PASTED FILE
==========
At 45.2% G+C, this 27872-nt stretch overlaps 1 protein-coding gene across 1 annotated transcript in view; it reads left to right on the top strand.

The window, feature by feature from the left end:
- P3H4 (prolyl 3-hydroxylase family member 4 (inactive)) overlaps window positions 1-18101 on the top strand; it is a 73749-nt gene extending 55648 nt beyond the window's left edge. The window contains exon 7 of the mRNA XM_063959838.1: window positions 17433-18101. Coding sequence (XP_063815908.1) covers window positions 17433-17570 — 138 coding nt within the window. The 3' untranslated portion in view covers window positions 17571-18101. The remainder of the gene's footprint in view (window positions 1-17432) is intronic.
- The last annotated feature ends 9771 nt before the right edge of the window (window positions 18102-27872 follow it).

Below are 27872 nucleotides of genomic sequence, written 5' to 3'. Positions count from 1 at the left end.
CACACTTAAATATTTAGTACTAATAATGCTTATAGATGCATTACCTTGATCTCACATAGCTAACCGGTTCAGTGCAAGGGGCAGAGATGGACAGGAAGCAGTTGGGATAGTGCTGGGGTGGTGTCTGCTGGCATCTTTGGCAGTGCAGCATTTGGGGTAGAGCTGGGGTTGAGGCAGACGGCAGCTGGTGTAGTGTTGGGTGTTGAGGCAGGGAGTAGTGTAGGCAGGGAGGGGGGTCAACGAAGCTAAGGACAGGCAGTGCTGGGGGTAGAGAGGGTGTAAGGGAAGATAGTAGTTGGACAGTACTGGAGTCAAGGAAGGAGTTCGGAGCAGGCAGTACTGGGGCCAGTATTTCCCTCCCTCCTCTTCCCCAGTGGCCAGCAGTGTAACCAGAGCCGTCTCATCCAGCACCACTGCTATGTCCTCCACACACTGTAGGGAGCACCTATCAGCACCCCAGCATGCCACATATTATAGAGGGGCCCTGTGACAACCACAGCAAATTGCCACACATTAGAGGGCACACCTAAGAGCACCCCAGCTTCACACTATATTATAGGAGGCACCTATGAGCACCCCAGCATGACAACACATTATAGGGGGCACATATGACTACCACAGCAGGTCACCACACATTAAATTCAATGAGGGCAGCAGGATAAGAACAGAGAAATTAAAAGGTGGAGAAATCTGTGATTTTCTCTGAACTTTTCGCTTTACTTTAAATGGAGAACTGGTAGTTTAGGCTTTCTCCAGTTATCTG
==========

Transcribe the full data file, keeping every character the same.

At 45.2% G+C, this 27872-nt stretch overlaps 1 protein-coding gene across 1 annotated transcript in view; it reads left to right on the top strand.

The window, feature by feature from the left end:
- P3H4 (prolyl 3-hydroxylase family member 4 (inactive)) overlaps window positions 1-18101 on the top strand; it is a 73749-nt gene extending 55648 nt beyond the window's left edge. The window contains exon 7 of the mRNA XM_063959838.1: window positions 17433-18101. Coding sequence (XP_063815908.1) covers window positions 17433-17570 — 138 coding nt within the window. The 3' untranslated portion in view covers window positions 17571-18101. The remainder of the gene's footprint in view (window positions 1-17432) is intronic.
- The last annotated feature ends 9771 nt before the right edge of the window (window positions 18102-27872 follow it).

Below are 27872 nucleotides of genomic sequence, written 5' to 3'. Positions count from 1 at the left end.
CACACTTAAATATTTAGTACTAATAATGCTTATAGATGCATTACCTTGATCTCACATAGCTAACCGGTTCAGTGCAAGGGGCAGAGATGGACAGGAAGCAGTTGGGATAGTGCTGGGGTGGTGTCTGCTGGCATCTTTGGCAGTGCAGCATTTGGGGTAGAGCTGGGGTTGAGGCAGACGGCAGCTGGTGTAGTGTTGGGTGTTGAGGCAGGGAGTAGTGTAGGCAGGGAGGGGGGTCAACGAAGCTAAGGACAGGCAGTGCTGGGGGTAGAGAGGGTGTAAGGGAAGATAGTAGTTGGACAGTACTGGAGTCAAGGAAGGAGTTCGGAGCAGGCAGTACTGGGGCCAGTATTTCCCTCCCTCCTCTTCCCCAGTGGCCAGCAGTGTAACCAGAGCCGTCTCATCCAGCACCACTGCTATGTCCTCCACACACTGTAGGGAGCACCTATCAGCACCCCAGCATGCCACATATTATAGAGGGGCCCTGTGACAACCACAGCAAATTGCCACACATTAGAGGGCACACCTAAGAGCACCCCAGCTTCACACTATATTATAGGAGGCACCTATGAGCACCCCAGCATGACAACACATTATAGGGGGCACATATGACTACCACAGCAGGTCACCACACATTAAATTCAATGAGGGCAGCAGGATAAGAACAGAGAAATTAAAAGGTGGAGAAATCTGTGATTTTCTCTGAACTTTTCGCTTTACTTTAAATGGAGAACTGGTAGTTTAGGCTTTCTCCAGTTATCTG